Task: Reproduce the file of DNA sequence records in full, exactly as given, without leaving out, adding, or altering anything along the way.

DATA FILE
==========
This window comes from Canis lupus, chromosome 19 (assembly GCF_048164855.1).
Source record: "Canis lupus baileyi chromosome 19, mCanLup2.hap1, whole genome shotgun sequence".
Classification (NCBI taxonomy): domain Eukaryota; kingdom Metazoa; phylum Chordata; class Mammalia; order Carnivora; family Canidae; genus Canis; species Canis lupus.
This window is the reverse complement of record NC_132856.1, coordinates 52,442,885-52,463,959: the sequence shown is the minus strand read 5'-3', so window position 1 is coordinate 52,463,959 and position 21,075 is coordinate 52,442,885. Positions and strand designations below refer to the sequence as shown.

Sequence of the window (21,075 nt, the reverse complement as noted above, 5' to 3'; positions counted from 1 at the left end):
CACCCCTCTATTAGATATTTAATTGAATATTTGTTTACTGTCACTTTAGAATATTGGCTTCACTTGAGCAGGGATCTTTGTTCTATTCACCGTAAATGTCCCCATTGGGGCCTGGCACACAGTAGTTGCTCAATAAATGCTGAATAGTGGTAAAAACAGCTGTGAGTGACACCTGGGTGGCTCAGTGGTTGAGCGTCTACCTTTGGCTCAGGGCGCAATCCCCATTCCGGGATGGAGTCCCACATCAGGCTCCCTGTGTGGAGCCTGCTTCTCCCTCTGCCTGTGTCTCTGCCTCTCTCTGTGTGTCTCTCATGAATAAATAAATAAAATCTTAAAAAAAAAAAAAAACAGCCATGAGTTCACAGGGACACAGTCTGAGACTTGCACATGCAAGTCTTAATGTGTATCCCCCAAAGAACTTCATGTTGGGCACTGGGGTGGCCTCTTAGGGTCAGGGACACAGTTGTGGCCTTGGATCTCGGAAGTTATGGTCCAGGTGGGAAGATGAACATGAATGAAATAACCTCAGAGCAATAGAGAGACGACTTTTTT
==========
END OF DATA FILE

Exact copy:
This window comes from Canis lupus, chromosome 19 (assembly GCF_048164855.1).
Source record: "Canis lupus baileyi chromosome 19, mCanLup2.hap1, whole genome shotgun sequence".
Classification (NCBI taxonomy): domain Eukaryota; kingdom Metazoa; phylum Chordata; class Mammalia; order Carnivora; family Canidae; genus Canis; species Canis lupus.
This window is the reverse complement of record NC_132856.1, coordinates 52,442,885-52,463,959: the sequence shown is the minus strand read 5'-3', so window position 1 is coordinate 52,463,959 and position 21,075 is coordinate 52,442,885. Positions and strand designations below refer to the sequence as shown.

Sequence of the window (21,075 nt, the reverse complement as noted above, 5' to 3'; positions counted from 1 at the left end):
CACCCCTCTATTAGATATTTAATTGAATATTTGTTTACTGTCACTTTAGAATATTGGCTTCACTTGAGCAGGGATCTTTGTTCTATTCACCGTAAATGTCCCCATTGGGGCCTGGCACACAGTAGTTGCTCAATAAATGCTGAATAGTGGTAAAAACAGCTGTGAGTGACACCTGGGTGGCTCAGTGGTTGAGCGTCTACCTTTGGCTCAGGGCGCAATCCCCATTCCGGGATGGAGTCCCACATCAGGCTCCCTGTGTGGAGCCTGCTTCTCCCTCTGCCTGTGTCTCTGCCTCTCTCTGTGTGTCTCTCATGAATAAATAAATAAAATCTTAAAAAAAAAAAAAAACAGCCATGAGTTCACAGGGACACAGTCTGAGACTTGCACATGCAAGTCTTAATGTGTATCCCCCAAAGAACTTCATGTTGGGCACTGGGGTGGCCTCTTAGGGTCAGGGACACAGTTGTGGCCTTGGATCTCGGAAGTTATGGTCCAGGTGGGAAGATGAACATGAATGAAATAACCTCAGAGCAATAGAGAGACGACTTTTTT